Example 14: Questionnaire: BCS Friends and the Outside World 1986

 Questionnaire view:

Archivist view (bcs_86_fatow):

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Null
Null
Using NULL in condition logic

The term ‘NULL’ is used to represent missing or inapplicable information. A NULL value indicates a lack of a value, which is not the same thing as zero.  Likewise, no response is not the same as an answer of "no". If there is no answer response to a question, we use NULL in the condition logic to denote this. When this is the case for a code list does not equal (!=) is used to denote that none of those code values where chosen rather than NULL which is used for text, numeric or date response domains. In Example 15 below, if the respondent does not give a date there will be no answer value to question E15.

Example 15 Questionnaire: NCDS Self Completion 2002

Questionnaire view:

Archivist view (ncds_02_sc_2):

Advanced condition

Conditions range in complexity within questionnaires. Sometimes conditions have complex condition logic, for example, when the logic refers to axes in a question grid, as shown in Example 16 below:

Example 16 Questionnaire: ALSPAC Parent Adult Learning 2004

Questionnaire layout:

Archivist view (alspac_04_pal):

 

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Condition Notation
Condition Notation

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titleTable 1. Condition Notation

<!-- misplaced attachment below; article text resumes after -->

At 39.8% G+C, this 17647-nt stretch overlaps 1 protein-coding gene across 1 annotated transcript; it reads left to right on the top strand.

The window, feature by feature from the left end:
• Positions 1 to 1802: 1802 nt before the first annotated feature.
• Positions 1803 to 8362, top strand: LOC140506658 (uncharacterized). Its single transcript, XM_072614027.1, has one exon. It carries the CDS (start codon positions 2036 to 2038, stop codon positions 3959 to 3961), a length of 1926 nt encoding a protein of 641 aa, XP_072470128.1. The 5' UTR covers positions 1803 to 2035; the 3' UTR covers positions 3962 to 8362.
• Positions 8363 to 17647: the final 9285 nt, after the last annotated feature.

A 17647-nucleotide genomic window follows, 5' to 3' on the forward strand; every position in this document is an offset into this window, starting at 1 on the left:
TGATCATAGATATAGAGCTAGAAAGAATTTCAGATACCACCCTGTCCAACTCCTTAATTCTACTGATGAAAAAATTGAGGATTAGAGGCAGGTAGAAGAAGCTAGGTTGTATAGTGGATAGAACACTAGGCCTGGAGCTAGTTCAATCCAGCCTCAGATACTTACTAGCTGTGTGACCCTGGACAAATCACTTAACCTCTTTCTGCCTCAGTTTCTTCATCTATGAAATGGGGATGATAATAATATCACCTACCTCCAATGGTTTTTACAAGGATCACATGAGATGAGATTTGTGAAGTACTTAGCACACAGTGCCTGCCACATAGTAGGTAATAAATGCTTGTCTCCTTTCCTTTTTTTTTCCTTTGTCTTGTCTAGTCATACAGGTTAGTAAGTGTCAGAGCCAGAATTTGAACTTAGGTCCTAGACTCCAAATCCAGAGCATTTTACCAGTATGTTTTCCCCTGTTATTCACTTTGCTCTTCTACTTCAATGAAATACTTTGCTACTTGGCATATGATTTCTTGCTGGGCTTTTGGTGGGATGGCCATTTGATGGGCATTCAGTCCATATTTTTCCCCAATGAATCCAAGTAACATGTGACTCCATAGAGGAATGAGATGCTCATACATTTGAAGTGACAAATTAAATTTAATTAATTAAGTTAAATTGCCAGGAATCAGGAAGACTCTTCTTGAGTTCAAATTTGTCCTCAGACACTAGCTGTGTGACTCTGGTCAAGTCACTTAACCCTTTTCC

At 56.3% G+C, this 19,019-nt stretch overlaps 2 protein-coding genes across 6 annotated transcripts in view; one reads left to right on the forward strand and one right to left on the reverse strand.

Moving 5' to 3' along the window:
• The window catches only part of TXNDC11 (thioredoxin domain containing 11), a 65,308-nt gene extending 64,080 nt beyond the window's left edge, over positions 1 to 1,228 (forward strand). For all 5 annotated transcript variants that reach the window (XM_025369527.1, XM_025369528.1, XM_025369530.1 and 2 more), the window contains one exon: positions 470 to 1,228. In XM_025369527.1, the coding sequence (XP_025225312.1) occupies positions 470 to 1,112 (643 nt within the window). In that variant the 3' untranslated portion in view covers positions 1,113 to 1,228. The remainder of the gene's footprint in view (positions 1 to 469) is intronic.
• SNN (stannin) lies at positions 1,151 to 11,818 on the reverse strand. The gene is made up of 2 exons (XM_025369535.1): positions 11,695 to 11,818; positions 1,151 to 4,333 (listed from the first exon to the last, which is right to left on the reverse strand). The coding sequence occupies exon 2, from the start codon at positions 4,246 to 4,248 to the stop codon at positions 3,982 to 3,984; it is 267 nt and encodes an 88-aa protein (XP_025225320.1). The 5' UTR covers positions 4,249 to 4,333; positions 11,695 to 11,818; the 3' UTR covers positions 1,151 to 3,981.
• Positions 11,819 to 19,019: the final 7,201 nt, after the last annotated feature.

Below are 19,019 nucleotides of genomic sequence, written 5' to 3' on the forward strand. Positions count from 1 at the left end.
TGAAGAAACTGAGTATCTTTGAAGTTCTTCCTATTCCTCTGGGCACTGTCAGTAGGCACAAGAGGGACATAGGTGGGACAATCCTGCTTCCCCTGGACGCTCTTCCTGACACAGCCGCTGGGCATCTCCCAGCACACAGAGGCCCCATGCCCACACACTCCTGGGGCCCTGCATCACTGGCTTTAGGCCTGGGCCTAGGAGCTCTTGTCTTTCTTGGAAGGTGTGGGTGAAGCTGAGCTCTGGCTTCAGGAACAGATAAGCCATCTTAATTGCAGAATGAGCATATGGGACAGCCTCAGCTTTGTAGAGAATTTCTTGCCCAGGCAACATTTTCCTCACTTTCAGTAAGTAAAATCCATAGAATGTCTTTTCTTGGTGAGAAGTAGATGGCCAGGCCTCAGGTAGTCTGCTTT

Comparisons

==

Is equal to

!=

Is NOT equal to

Less than

Greater than

Joining

&&

To join two comparisons using an AND

||

To join two comparisons using an OR

Qualifiers

‘ (single quote)

Meta value

“ (double quote)

Literal string

 

 

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Grid Coordinates
Grid Coordinates

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titleTable 2
borderWidth= 500.0px;

Grid coordinates

$X;Y

Used to specify a cell or multiple cells of a grid


qc_example$3;2

 

Example

Col 1

Col 2

Col 3

Row 1

 

 

 

Row 2

 

 

 

Row 3

 

 

 

 

qc_example$2;*

 

Example

Col 1

Col 2

Col 3

Row 1

 

 

 

Row 2

 

 

 

Row 3

 

 

 

 

qc_example$*;1

 

Example

Col 1

Col 2

Col 3

Row 1

 

 

 

Row 2

 

 

 

Row 3

 

 

 

 

qc_example

 

Example

Col 1

Col 2

Col 3

Row 1

 

 

 

Row 2

 

 

 

Row 3

 

 

 

 

qc_example$2:3;*

Example

Col 1

Col 2

Col 3

Row 1

 

 

 

Row 2

 

 

 

Row 3

 

 

 

 

qc_example$1,3;*

Example

Col 1

Col 2

Col 3

Row 1

 

 

 

Row 2

 

 

 

Row 3